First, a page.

May 13, 2011

Touch of Evil

This week I showed two Orson Welles classics to my students: Citizen Kane (1941) and Touch of Evil (1958). I learned more than I ever dreamed I would about Welles and his career. He caused a sensation in the New York theater world when he produced Macbeth but set it in Haiti, and of course when he broadcast a radio version of H.G. Wells's The War of the Worlds and scared the bejesus out of America.

Welles was brought to Hollywood soon after, even though he'd never made a motion picture before, and the legendary Citizen Kane was born. Kane is a thinly veiled biography of newspaper tycoon William Randolph Hearst, and a film that was nearly doomed to a life on the cutting room floor because Hearst did not want it to see the light of day. The American Film Institute voted it the number one American picture of all time. It's certainly innovative. The cinematography is unlike most of the movies you'll see before 1941. However, after watching both Citizen Kane and Touch of Evil virtually back to back, I must say I like Touch of Evil better. It's a nightmarish looking film noir set in a sleazy border town, with Charlton Heston playing a Mexican narcotics cop (!) who gets in the crossfires of a corrupt Texas police chief (played by Welles).

The movie is outlandish and offbeat: it pulsates with a wonderfully lucid rhythm that makes it still fresh despite its age and some of the corny dialogue. Janet Leigh co-stars as Heston's wife, who spends a terrifying night in a rural motel that foreshadows her experience in Psycho two years later. The film boasts one of the most famous opening shots in movie history. Cinematographer Russell Metty used an incredibly long tracking shot to show us a stick of dynamite being placed into the trunk of a convertible, then letting us watch as the car's owner gets in, drives off, and eventually is killed in the impending explosion. That suspenseful, almost voyeuristic feel never leaves the movie, and you spend the rest of Touch of Evil as a complicit audience member rather than a passive one.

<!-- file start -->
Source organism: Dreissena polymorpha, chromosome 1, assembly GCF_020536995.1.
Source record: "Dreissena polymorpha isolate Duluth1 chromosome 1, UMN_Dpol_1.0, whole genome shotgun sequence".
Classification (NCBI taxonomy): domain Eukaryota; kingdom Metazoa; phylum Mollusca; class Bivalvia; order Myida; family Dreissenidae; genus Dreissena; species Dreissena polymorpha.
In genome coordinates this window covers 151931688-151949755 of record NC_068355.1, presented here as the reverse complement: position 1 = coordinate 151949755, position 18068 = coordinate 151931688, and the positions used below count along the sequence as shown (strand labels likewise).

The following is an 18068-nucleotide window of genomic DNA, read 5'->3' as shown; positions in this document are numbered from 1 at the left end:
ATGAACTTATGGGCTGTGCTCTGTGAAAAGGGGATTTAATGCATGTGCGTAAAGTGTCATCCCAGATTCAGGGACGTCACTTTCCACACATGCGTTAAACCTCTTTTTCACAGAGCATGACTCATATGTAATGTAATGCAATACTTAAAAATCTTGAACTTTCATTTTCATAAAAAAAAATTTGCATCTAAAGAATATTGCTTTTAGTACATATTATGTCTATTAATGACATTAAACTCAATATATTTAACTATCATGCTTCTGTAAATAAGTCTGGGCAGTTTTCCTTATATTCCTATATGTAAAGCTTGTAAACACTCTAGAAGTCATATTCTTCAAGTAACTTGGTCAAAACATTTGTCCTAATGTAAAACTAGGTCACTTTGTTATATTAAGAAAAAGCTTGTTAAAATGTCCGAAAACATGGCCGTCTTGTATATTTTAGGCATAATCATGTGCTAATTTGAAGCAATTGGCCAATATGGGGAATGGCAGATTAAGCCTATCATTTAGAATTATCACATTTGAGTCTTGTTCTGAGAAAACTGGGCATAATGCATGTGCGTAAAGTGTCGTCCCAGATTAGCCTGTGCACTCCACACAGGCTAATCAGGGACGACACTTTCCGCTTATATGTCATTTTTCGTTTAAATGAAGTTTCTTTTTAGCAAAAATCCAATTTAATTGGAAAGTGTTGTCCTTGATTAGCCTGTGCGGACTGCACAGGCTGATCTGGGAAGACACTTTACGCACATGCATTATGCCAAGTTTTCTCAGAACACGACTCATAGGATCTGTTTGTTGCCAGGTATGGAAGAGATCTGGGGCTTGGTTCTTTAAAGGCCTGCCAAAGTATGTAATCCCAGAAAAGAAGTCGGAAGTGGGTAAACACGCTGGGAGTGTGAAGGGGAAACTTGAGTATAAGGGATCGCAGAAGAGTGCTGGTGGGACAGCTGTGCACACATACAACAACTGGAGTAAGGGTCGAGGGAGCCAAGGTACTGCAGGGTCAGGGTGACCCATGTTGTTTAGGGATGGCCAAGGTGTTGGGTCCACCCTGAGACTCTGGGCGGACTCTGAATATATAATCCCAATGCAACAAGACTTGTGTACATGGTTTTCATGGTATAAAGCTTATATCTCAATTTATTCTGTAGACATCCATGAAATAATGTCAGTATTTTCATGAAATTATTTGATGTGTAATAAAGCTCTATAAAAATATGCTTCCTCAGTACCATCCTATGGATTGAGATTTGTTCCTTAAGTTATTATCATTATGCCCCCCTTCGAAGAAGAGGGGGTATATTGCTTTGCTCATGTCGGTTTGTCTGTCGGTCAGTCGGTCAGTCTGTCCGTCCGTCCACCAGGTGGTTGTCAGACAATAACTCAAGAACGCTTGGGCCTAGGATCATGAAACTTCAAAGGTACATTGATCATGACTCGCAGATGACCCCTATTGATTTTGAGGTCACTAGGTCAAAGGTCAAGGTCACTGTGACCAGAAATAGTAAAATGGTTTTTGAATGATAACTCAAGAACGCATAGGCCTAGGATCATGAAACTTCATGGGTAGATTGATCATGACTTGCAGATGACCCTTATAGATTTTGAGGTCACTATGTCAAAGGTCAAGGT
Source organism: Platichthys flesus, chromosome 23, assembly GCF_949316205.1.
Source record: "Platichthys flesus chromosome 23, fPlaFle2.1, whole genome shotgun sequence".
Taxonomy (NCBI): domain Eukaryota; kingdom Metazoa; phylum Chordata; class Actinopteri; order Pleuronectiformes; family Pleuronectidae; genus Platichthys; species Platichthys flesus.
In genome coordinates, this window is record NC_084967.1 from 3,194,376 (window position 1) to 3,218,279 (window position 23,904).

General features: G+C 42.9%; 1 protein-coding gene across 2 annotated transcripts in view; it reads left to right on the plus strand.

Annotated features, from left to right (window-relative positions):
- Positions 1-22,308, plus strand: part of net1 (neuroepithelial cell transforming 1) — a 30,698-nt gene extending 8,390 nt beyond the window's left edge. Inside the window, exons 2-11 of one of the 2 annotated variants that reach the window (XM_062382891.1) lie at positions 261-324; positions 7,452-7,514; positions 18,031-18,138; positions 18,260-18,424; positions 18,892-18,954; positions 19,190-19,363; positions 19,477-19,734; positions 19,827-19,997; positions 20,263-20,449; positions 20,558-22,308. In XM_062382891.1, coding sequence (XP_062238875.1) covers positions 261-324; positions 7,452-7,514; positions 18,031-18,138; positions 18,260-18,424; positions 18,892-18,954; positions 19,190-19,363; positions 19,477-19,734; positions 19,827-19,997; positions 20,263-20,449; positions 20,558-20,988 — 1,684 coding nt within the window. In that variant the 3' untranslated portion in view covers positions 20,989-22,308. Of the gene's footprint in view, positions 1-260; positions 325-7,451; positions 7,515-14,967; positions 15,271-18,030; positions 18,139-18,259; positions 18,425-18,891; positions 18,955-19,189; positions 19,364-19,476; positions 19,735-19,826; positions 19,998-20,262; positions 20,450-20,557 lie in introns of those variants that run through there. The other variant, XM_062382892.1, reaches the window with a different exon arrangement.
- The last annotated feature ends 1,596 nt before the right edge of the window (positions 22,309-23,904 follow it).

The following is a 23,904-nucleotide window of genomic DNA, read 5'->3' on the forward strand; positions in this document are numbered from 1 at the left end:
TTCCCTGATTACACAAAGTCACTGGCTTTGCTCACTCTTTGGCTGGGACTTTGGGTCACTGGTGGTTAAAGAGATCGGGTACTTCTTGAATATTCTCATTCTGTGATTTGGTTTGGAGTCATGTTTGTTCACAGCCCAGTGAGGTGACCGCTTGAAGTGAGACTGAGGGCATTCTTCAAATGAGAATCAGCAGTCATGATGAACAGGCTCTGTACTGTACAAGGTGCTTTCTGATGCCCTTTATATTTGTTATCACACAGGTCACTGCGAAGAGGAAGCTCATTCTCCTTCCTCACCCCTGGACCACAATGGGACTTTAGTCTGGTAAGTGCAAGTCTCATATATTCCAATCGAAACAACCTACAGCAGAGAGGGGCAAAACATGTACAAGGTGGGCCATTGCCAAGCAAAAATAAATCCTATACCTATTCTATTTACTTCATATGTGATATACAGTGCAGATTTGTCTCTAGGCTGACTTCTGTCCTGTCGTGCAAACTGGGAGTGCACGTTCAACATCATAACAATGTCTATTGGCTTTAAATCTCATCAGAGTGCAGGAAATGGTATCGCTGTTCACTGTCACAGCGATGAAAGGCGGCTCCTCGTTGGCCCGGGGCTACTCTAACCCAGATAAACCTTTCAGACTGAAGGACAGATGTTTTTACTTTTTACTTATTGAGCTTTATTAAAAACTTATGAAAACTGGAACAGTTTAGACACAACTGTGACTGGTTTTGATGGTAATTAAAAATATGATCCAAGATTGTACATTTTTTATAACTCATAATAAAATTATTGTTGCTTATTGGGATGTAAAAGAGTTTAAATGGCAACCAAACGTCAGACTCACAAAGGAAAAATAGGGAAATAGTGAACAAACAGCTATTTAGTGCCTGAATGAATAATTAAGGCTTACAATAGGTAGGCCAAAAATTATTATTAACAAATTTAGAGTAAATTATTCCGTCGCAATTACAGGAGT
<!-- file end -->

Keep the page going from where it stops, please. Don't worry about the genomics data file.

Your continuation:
Henry Mancini's Latin-enthused score drifts through the picture giving you the feel that you're wandering through a busy city--lit up with neon--at midnight. Smoky bars with moody music seeping out into the twilight. The seedy underbelly of the film noir world at its darkest most irresistibly enthralling (and the genre was on its way out by 1958). Alas, Touch of Evil was taken away from Welles and dramatically re-edited, then released as a B-grade thriller. It made very little money, but after being restructured to fit Welles's original vision, it has become something of a classic, one that is more exciting, more twisted, and more unhinged than the magnificent Citizen Kane.

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